Swiss Banks Ordered to Return Marcos' Millions to Philippines
Aug. 28, 1995
BERN, Switzerland (AP) _ Switzerland has approved the transfer to the Philippines of nearly a half-billion dollars in Swiss bank accounts of the late Philippine President Ferdinand Marcos.
Zurich District Attorney Peter Cosandey said today that the decision, which is still subject to appeals, would put the money into an escrow account in the Philippines pending court action there.
The move was a major step in the 10-year battle between the Philippine government and the Marcos family for control of the money that the Philippines claims Marcos plundered from the national treasury during his 1965-86 rule. He imposed martial law starting in 1972.
Victims of human rights abuses under Marcos, who died in exile in Hawaii in 1989, said the transfer could make it harder for them to collect compensation from the Marcos estate because the Philippine government claims the money.
Cosandey, the Swiss official in charge of the case, confirmed to The Associated Press that he had made the decision Aug. 21. The AP learned of the move initially from a lawyer representing the Philippines.
The Marcos family, which had fought to prevent the money from being transferred to Philippine government control, applauded the decision now that the money was moved to an escrow account.
``I'm happy if there is a decision to bring the so-called Marcos assets to the Philippines,'' said his widow, Imelda. ``Because ever since the death of my late husband ... I have been concerned in the implementation of his last will and testament to give his wealth to the Filipino people.''
The Philippine government had said in April that it was negotiating a settlement to divide the money with the Marcos family. Lawyers later said the negotiations had broken down, and it was unclear if the latest development was related to such a deal.
The two banks that hold the bulk of the assets _ Swiss Bank Corp. and Credit Suisse _ said they would appeal the decision. They fear that even if they turn money over to the Philippines, they could later be ordered to pay victims of the Marcos regime if a U.S. court rules that the Philippine government and the Marcos family are conspiring to deny the victims a $2 billion award.
Some 10,000 dissidents won the award in a 1989 class-action lawsuit in U.S. District Court in Hawaii, and many of the dissidents said transferring the money to the Philippines would lessen their chances of ever seeing any of it.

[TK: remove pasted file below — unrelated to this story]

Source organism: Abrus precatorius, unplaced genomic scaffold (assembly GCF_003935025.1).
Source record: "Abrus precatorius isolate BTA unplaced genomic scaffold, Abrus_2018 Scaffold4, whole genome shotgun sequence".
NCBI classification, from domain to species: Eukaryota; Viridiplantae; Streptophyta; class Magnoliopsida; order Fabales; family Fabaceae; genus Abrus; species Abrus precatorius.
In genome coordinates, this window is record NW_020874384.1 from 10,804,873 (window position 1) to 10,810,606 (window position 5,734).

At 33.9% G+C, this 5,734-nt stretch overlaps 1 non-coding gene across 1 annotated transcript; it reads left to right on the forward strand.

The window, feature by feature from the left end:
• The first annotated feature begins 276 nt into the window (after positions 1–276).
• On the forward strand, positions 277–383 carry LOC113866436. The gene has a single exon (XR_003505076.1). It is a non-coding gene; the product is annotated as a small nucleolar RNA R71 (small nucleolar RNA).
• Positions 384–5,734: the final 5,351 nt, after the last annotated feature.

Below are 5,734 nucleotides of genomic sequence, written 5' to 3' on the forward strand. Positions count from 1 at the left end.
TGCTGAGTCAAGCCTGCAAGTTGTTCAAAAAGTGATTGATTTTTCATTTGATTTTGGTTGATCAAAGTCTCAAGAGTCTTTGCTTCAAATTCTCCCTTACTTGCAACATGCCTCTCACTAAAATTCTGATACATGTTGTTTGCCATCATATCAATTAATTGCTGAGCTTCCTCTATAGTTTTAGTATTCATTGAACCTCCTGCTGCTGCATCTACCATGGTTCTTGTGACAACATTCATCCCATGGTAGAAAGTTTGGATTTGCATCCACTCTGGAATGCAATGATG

``They made it hard for us to get the money from Switzerland, ... (and) they will make it harder for us once the money is here,'' said Mari Enriquez, secretary general of Selda, a group of former political detainees who were among the plaintiffs in the Hawaii lawsuit.
The Swiss Federal Tribunal ruled in 1990 that the transfer should wait until the Philippine courts decide who is entitled to the money _ which has not yet happened.
But Cosandey agreed with arguments of the Philippine government that the courts have already made some preliminary judgments, and that its court system has improved to the point where the money would be safe in an escrow account in the Philippines.
Many cases are still pending in the Philippines, including many criminal cases against Mrs. Marcos and others, and a complaint of forfeiture against the Marcos estate.
In 1983, a court convicted Mrs. Marcos of graft committed during Marcos' rule. She was sentenced to 24 years in prison, but is out on bail pending appeal.
The exact amount of the assets, which have grown with interest since Switzerland first blocked them in 1986, wasn't disclosed, but sources close to the case, who spoke on condition of anonymity, said it was about $475 million.
Officials have said the Marcos family may have more assets in Switzerland. Cosandey decided in the 1980s to deal first with the accounts of Marcos and his wife, leaving for later rulings any other deposits made by his entourage.
The Philippines initially claimed that Marcos had hidden $15 billion in Switzerland.
It was rumored that the horde included 300 tons of gold in Zurich customs-free storage, but that has never been confirmed. Cosandey ordered a search for Marcos gold in the Zurich airport last year, but nothing was found.